8. You have school spirit.

Maybe you don't go to every single football game, or maybe you do and dress in your school's colors like your life depends on it. School spirit isn't just limited to sports, you can be spirited just by being passionate about what you're involved in there. You love your school and it shows; enthusiasm about any aspect of your school means you're likely there for a reason. 

  • 9.  You can do things you enjoy there.

Whether it be going to great parties, joining sororities or fraternities, playing Quidditch or joining the Film Club, your school fills all of your interests and you can express yourself and get involved in the ways that you enjoy. You never really feel like you don't belong, even if your interests are limited, there's a club for that, you've just got to go out there and find it and make the most of your time there. 

 Filckr Creative Commons

10. You feel comfortable. 

Perhaps the most important thing to consider in the college that you've chosen is that you feel comfortable there. There's nothing worse than feeling like an outsider, feeling alone or feeling unsafe in the place that you're paying money to attend. There's a lot to consider when choosing a school, but the bottom line is, you have to feel safe. This next chapter of your life is yours; you shouldn't have to spend it somewhere that doesn't feel right to you.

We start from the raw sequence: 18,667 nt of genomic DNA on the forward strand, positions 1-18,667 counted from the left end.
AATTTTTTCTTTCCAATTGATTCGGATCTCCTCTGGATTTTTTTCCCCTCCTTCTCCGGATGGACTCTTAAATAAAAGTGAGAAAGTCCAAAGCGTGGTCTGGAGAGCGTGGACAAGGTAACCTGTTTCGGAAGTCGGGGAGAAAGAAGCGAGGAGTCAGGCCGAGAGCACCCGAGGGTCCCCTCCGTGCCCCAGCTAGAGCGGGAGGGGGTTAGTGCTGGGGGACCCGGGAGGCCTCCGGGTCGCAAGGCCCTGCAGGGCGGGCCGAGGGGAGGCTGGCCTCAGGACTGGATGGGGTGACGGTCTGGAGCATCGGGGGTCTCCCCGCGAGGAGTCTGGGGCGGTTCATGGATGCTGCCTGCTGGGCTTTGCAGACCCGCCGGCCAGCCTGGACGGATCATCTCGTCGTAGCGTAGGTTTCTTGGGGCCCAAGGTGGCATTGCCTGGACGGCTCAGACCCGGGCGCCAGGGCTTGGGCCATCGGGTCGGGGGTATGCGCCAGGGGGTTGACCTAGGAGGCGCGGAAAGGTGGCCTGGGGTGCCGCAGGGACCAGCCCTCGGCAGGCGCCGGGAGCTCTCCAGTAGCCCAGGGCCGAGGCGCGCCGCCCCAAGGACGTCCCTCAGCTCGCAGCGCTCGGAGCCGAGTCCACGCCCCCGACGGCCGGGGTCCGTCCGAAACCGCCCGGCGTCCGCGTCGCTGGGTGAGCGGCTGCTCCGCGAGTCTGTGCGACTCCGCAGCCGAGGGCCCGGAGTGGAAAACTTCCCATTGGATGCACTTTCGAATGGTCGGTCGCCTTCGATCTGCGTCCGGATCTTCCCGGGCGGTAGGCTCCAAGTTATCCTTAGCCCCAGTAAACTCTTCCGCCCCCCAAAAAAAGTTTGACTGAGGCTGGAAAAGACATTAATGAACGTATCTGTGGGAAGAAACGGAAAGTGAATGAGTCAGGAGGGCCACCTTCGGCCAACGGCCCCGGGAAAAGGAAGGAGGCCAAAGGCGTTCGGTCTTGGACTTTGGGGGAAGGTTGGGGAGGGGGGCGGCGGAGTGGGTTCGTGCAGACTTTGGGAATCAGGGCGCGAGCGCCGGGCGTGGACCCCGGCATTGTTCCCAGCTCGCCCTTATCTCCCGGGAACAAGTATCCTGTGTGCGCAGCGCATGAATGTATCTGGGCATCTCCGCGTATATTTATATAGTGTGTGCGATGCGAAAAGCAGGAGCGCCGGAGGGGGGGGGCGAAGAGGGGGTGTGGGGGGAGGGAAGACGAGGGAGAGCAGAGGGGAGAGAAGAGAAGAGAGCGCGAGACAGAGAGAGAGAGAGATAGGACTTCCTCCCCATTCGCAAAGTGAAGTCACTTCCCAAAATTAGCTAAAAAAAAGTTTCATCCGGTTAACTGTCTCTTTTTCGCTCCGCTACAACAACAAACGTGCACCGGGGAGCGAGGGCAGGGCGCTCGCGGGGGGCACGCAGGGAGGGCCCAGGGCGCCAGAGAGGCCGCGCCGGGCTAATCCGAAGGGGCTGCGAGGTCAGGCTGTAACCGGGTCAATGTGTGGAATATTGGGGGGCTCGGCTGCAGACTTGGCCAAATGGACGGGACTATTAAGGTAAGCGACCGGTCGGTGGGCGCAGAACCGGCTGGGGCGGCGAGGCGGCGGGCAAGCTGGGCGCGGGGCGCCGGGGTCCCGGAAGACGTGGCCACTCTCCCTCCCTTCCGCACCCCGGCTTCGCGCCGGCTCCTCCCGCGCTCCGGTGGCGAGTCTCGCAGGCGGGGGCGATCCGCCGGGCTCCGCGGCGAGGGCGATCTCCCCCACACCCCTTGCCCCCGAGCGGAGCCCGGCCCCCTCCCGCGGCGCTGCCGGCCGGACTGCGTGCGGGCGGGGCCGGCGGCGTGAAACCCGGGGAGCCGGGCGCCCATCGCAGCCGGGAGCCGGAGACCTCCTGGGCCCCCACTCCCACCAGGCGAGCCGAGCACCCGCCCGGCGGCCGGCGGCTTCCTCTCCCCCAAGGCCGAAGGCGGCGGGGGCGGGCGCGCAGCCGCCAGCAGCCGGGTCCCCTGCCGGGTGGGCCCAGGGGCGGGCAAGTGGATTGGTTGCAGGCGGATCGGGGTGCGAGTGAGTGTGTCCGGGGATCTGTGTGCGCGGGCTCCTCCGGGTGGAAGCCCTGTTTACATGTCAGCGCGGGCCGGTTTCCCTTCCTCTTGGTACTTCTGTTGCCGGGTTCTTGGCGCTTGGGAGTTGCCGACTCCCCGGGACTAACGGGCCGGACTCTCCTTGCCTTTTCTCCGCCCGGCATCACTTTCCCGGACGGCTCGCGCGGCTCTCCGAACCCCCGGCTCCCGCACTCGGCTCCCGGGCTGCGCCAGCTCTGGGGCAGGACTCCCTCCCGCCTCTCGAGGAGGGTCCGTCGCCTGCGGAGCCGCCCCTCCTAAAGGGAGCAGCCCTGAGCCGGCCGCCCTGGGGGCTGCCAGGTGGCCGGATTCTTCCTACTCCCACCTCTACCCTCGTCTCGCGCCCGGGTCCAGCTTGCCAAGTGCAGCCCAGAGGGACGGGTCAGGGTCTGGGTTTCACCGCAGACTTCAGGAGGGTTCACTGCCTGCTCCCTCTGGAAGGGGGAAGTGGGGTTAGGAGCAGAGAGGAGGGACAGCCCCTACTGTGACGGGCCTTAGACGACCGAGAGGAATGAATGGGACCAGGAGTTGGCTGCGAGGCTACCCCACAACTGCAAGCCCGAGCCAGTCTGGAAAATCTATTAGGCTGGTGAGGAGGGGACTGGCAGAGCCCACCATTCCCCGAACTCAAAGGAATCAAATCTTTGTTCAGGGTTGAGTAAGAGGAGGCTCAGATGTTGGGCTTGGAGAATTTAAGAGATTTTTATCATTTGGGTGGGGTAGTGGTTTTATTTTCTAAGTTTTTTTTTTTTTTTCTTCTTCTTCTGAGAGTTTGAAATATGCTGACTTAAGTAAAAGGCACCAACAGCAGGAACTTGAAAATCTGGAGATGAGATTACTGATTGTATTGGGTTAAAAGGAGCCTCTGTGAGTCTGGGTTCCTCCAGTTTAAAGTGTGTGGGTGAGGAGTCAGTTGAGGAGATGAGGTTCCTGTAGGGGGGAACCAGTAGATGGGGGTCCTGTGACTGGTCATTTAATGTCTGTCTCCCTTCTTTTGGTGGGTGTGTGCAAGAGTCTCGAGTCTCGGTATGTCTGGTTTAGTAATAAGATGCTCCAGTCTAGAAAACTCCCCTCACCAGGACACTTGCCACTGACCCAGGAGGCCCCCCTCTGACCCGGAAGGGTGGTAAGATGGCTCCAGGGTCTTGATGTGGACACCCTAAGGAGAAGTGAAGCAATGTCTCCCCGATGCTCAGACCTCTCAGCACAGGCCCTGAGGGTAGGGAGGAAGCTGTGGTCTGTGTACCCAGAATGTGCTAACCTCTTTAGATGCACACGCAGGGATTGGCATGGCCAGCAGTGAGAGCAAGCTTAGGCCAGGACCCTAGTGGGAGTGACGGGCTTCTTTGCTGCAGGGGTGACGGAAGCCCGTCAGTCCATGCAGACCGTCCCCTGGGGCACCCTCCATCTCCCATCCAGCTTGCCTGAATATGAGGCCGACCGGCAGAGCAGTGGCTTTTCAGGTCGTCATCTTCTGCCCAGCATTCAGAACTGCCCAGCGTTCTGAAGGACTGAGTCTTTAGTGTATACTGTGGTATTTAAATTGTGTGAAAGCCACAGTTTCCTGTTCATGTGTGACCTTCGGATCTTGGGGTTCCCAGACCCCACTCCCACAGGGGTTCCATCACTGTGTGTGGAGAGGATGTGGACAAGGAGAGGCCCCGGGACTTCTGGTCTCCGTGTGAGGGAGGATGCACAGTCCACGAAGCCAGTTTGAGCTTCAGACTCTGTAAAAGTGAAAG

Melanie Haid

Choosing the perfect school isn't easy and every school has its ups or downs, no matter the prestige of the institution. Once you know, you'll really know, and it can be the best four years of your life and really prepare you for great things post college education. So choose wisely and remember to look at the positives; often times, there are many more than you think. 

Lead Image Credit: Flickr Creative Commons

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Melanie Haid - Hofstra University

Melanie Haid is a freshman at Hofstra University and is on track to getting her Masters in Journalism with a minor in German. She writes for FreshU, Her Campus, OneClass and is a Staff Writer for the News and Opinion-Editorial sections of the Hofstra Chronicle. She is also a Copy-Editor for the Hofstra English Society's literary magazine, Font, and has been involved in Relay for Life for 7 years.